Fleeting moments seem to be becoming the norm in this world of instantaneous connections, messages, and social media feeds. 78.1% of the population is online. From shopping to cruising through YouTube videos to socializing and gaming, the engagement is a matter of flitting in and out of one thing and on to another in minutes, or even seconds. Sure, there are the 30 minute TV episodes and movie downloads that last longer, but 30 hours a week on average (40 for Millenials), is spent on tuning into conversations, pop culture, news, Twitter and Facebook feeds – and then tuning out.
While wearing my marketing executive hat, in the social media world I talk about things like “engagement” and “building communities.” This basically means that we, as marketers, are searching for loyal consumers in an environment where price is king. No longer can a brand rely on their product and retail channels for sales. Added to the mix are things like core mission statements and corporate philosophies that redefine a company as a person whom you’d welcome into your home. Where you don’t matter how much they cost because they are a welcomed guest based on more meaningful attributes than just something that ends in 98 cents. And considering many of these brands have people behind the keyboards, the connection is still wholly human, worthy of your attention, and of your loyalty.
I, for one, have never worked for a company whereby I didn’t fully believe in the product, the people, and the cause. I was proud to represent those companies in building communities that shared in my passion for what the employees were hoping to achieve – permanency in the minds of their consumer and a shared love for what they were doing. Marketing has adapted and become a truly dynamic entity in an ever-changing world; one that is characterized by fleeting moments that have been whittled down to 6 seconds on Vine, yet still extols the true value in building longterm relationships.
While wearing my writing hat, I long for moments that are much more enduring. I want someone to dive into my writings and connect for more than a few seconds. Whether reading or just living, I long for offline moments that are real, grounded, and invested. Enduring moments that are discussed eye-to-eye, with hands being shaken, life stories being swapped, and thoughts being traded and truly appreciated as a different perspective versus an annoyance. 6 seconds should be counted only if you are refilling your coffee cup with the intent of speaking with someone further or reading for another hour.
Paradoxically, as a writer, I’m still looking for engagement and to build a community. However, I seek these attributes on a deeper level that is not nearly as transitory. Loyalty needs to be earned and above all else, be personal. Through my words, I’m inviting you into my mind. To share in my beliefs, fantastical thoughts, mundane musings, high points fueled by joy, and low points punctuated with depression. To think of me not as a brand, but as a person worthy of at least a few minutes of your time.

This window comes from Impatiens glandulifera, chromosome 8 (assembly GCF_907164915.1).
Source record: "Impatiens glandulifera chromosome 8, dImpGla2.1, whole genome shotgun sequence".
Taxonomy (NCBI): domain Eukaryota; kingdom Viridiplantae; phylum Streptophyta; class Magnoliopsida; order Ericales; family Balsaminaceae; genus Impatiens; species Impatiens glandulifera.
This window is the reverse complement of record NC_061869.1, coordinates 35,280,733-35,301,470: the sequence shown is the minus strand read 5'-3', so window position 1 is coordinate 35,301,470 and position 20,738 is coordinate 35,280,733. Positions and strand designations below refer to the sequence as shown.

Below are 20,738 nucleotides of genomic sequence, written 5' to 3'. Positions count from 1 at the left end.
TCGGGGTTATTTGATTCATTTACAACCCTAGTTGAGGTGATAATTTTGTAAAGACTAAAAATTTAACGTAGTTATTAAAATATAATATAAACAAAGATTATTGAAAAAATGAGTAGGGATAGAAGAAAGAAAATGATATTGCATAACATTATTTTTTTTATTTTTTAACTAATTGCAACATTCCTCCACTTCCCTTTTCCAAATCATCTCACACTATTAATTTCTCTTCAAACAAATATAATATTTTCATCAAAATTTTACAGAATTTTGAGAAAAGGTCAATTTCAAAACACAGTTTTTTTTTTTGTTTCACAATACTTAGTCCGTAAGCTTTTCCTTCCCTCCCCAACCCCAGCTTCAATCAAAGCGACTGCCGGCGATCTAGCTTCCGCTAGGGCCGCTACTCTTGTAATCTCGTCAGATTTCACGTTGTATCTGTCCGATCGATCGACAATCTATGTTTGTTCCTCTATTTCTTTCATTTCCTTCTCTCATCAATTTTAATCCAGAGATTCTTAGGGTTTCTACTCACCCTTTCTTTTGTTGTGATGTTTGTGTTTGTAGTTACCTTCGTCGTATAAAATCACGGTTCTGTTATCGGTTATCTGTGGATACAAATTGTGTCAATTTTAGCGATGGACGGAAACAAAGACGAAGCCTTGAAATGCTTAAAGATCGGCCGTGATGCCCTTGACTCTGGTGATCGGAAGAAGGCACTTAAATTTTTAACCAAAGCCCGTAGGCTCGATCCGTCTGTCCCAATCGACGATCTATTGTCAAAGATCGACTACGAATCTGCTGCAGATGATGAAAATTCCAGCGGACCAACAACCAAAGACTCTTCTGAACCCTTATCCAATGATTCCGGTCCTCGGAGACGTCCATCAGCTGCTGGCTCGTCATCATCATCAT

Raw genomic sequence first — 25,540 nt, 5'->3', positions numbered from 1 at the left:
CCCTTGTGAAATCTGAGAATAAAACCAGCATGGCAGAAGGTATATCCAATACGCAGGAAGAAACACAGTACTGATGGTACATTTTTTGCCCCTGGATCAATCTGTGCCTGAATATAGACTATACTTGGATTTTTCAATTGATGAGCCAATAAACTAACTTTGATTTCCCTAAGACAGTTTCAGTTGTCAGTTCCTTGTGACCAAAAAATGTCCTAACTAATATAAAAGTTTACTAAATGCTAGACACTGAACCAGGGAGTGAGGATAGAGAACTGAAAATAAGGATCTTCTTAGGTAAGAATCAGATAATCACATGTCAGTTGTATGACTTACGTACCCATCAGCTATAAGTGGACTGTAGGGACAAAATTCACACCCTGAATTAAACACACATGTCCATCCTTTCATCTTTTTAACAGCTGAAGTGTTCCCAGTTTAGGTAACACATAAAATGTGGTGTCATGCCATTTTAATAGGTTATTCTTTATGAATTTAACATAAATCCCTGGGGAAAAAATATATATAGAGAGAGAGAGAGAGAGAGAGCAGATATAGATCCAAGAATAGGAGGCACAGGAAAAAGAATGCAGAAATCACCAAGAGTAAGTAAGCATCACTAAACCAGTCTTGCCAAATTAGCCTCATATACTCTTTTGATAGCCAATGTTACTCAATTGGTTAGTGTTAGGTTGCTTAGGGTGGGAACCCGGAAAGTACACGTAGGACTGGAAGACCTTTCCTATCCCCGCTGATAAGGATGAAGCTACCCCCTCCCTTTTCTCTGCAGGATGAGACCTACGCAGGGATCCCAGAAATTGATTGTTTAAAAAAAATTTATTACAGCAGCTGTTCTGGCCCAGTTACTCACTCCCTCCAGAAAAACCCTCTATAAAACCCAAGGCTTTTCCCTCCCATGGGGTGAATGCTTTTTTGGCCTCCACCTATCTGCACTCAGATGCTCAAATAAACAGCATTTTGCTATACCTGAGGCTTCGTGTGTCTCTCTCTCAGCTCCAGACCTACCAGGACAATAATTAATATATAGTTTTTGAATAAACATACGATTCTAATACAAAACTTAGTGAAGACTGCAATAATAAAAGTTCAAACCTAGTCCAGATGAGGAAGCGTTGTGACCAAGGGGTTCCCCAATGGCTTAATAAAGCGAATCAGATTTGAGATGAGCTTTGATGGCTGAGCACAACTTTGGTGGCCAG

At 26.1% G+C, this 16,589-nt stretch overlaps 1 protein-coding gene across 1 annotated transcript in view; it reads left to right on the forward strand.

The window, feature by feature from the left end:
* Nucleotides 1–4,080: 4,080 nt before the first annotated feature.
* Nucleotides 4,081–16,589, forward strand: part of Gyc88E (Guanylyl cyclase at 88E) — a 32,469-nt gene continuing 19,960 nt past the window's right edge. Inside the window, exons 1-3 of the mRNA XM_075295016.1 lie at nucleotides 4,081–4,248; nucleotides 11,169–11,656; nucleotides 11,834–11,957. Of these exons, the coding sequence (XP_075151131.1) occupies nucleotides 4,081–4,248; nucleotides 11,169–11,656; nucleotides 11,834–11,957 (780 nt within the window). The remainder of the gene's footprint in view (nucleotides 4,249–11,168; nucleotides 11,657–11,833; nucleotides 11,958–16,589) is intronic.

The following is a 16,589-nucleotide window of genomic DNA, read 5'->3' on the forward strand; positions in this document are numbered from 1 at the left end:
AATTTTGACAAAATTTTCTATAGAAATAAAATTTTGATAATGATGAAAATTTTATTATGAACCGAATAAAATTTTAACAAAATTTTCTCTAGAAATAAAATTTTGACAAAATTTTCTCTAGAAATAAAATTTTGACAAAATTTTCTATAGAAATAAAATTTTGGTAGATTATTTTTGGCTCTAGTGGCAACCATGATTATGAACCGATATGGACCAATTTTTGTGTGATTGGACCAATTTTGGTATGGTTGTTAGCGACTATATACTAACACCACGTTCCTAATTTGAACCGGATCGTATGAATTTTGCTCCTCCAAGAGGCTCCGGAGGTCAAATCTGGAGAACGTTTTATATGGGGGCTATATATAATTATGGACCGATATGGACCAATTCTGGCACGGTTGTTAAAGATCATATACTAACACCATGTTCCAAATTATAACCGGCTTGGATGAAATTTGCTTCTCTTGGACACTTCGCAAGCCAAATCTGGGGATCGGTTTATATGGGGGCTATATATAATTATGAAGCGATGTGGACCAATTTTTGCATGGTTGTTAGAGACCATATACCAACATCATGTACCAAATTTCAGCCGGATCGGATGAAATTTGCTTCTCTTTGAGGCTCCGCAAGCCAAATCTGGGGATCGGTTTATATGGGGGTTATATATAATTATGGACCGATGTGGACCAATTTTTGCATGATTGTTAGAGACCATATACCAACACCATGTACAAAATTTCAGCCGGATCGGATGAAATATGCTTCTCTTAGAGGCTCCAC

Relationships exist on many levels and in many forms: mother/daughter, sister/brother, consumer/manufacturer, consumer/service provider, and more. Some are fleeting and some everlasting. Yet even the everlasting ones can end up being over in a fleeting moment. This saddens me as both a marketer and as a writer – and as a person. A company can do everything right, and one mishap can destroy them. A person can do everything right, and one sentence can level a wonderful friendship in a tearful blink.
In our society, we have become fleeting and fickle. We obsess over the misspoken word, the out-of-context sentence, the off-the-cuff remark, and the unpopular opinion. We obsess for exactly 6 seconds and then move on – leaving the company and person to pick up the pieces, scratch their head, and sometimes, just have a good ol’ cry. Granted, some things are unforgivable, and a we need to hold people accountable for egregious acts, but our fleeting mentality has taken us so far as to make mountains out of molehills, leaving confusion in its wake.
I’d love to see our society become less momentary and, instead, build more enduring moments. To engage and build communities – and mean it – even when times get tough. For example, to choose a 25-year friendship over a 9-word sentence. Or to weight a stellar career over the brief emergence of a very human flaw. To replace instantaneous anger towards a person, no matter how they have come into your life, with patience and forgiveness.
I challenge each and every one of you this week to invest. To turn a 6 second encounter into 6 minutes. And then to turn that 6 minutes into 60. Long enough…
- To make an impact.
- To explore a topic fully.
- To learn about a life.
- To turn a fleeting judgement into understanding.
- To support a cause or a brand.
- To read a good book.
- And to not…be fleeting at all.
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